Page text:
Mississippi Fly Fishing
Mississippi is bordered on the north by the state of Tennessee; on the east by Alabama, on the south by Louisiana and the Gulf of Mexico; and on the west by Louisiana and Arkansas (across the Mississippi River). Major rivers include Mississippi River, Big Black River, Pearl River, and Yazoo River. Major lakes include Ross Barnett Reservoir, Arkabutla Lake, Sardis Lake, and Grenada Lake.
“Fish Anytime of the Year- Fishing is one of the most popular outdoor activities in Mississippi. The region’s mild climate promotes a year-round growing season for the state’s game fish and also enables outdoorsmen to combine fishing with most all other sporting activities…The Gulf of Mexico also offers brackish and saltwater fishing…Excellent fishing opportunities can be found in every corner of the state.”
Mississippi Department of Wildlife, Fisheries, and Parks
Techniques to tame Gulf Coast redfish by fly
From accurate casting prowess to the strip-strike hook-set, what you need to know about targeting the ‘workingman’s bonefish’
While Florida, Louisiana, and Texas often grab most of the redfish headlines, the Gulf Coast of Mississippi has plenty to offer saltwater flyfishing enthusiasts.
Biloxi, Miss., may not be on many of the itineraries of those seeking supreme flyfishing adventure on saltwater flats.
But it should be.
After all, there may not be a better spot in the world to hook up with a double-digit redfish (Sciaenops ocellatus) on the fly than this spit of sand and brine lying on the Mississippi Gulf Coast.
“They eat flies so well,” said Richard Schmidt, co-owner of Chandeleur Outfitters in Biloxi. “It’s such a visible sport and has all of the aspects of bonefishing, but they’ll forgive mistakes a little more and they’re so accessible.”
“Maybe they’re the workingman’s bonefish. They’re not going to take you into your backing like a bonefish will, but then you’re not going to catch a 35-pound bonefish, either.”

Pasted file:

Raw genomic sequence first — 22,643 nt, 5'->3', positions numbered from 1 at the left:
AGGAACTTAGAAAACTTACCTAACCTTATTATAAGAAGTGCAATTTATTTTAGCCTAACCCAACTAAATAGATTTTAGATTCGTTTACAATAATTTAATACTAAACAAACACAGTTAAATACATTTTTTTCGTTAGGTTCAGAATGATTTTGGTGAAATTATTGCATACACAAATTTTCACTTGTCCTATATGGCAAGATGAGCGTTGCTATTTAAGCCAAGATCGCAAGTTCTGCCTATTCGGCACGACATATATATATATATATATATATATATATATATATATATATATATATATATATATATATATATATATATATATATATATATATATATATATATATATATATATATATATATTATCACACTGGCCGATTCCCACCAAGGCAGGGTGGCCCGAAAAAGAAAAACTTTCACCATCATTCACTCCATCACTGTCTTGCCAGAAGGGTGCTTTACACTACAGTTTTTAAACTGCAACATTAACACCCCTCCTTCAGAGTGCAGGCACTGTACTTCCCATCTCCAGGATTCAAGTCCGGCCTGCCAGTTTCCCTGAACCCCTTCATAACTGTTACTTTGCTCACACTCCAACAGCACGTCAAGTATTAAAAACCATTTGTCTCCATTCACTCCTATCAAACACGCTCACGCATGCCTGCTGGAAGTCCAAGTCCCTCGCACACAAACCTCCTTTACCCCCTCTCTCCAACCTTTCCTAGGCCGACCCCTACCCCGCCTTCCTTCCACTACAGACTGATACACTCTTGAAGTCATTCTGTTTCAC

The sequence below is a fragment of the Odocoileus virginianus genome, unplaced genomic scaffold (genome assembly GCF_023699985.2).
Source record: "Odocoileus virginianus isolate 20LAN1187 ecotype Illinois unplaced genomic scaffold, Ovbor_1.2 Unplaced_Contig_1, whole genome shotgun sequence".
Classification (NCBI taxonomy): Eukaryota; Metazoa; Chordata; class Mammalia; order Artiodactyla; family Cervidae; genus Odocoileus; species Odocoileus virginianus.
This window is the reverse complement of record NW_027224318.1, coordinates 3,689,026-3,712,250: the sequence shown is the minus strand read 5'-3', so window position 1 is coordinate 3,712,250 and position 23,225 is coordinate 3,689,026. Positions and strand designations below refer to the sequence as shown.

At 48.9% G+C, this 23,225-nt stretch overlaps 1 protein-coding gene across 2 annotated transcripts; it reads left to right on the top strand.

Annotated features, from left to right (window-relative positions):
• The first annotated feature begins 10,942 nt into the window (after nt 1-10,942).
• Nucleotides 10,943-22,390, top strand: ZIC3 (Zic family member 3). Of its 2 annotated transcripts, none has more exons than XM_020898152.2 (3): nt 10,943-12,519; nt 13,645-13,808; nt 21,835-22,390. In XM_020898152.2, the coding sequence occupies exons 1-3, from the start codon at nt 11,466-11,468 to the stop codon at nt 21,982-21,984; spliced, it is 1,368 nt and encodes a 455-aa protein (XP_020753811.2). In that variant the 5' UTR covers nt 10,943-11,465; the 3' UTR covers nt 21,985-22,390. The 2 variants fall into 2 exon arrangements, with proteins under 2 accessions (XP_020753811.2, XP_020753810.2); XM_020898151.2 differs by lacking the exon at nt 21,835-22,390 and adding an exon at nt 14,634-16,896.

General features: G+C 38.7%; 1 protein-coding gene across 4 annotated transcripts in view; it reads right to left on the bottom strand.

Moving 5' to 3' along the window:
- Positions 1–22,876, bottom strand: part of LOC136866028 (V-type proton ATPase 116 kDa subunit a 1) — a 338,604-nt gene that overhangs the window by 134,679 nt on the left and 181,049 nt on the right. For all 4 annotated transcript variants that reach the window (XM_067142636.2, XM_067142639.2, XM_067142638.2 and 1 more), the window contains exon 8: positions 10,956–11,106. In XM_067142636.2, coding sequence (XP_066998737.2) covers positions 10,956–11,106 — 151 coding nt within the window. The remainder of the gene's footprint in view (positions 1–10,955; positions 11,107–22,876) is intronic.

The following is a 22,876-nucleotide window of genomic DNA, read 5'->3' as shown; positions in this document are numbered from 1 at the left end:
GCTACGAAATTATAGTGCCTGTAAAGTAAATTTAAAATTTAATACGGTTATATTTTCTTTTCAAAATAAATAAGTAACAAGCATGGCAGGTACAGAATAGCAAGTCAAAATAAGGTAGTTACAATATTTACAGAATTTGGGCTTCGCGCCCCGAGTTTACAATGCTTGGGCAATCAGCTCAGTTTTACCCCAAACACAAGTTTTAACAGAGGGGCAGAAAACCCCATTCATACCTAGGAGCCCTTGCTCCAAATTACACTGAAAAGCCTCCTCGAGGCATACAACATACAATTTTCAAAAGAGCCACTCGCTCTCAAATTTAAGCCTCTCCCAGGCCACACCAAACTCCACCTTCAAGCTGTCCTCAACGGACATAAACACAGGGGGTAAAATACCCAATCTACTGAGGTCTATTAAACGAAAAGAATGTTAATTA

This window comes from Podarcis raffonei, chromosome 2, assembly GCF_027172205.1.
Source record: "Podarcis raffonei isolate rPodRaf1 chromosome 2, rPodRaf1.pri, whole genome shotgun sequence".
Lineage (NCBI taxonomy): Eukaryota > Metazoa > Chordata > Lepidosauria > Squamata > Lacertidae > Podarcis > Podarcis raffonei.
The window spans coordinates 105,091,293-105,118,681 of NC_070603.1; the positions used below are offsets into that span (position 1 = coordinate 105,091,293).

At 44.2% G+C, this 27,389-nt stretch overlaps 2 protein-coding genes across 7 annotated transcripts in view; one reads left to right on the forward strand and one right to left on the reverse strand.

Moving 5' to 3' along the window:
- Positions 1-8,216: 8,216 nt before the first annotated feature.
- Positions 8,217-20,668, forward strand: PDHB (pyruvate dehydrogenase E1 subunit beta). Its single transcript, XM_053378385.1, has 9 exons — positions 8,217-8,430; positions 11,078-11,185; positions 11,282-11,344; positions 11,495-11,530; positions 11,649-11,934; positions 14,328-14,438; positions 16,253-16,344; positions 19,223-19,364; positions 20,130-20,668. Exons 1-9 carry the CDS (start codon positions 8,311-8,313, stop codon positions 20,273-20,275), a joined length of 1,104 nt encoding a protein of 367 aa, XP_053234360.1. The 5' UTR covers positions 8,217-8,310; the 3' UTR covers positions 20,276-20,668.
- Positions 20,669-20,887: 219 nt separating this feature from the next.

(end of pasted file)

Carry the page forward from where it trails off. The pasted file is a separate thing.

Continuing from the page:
“Fly Fishing America” host Chad Foster, a native of nearby southern Louisiana, experienced the big bull reds of the Mississippi coastline last fall.
Not once, but twice, during the filming of this week’s ESPN2 episode of “Fly Fishing America,” Foster hooked and lost the redfish of a lifetime on a fly rod, two reds well in excess of 30 pounds.
Despite those disappointments, Foster went on to land a number of other hefty redfish on the fly and counts himself among the species’ biggest fans.
“For the flyfisherman, this is an incredible opportunity to sightcast to fish and to fight a fish that pound for pound is among the hardest-fighting fish in the world” Foster said.
So how does an angler chase away the Biloxi blues and get a serious case of redfish fever? Well, here’s a crash course from Schmidt and his partner and fellow guide, Rick Lauman, on what to bring to the Mississippi saltwater flats:
When you fly fish for redfish along the Mississippi Gulf Coast, keep a camera ready. You never know when you’ll hook up with the bull red of a lifetime.
Tough gear: This is not the land of the 6- or 7-weight rod, according to Schmidt.
While most redfish caught will be in the 5- to 10-pound class, the chance to hook a much larger bull red is present on any cast.
“Bring at least an 8-weight, but a 9-weight is better because you can put more pressure on the big fish,” Schmidt said.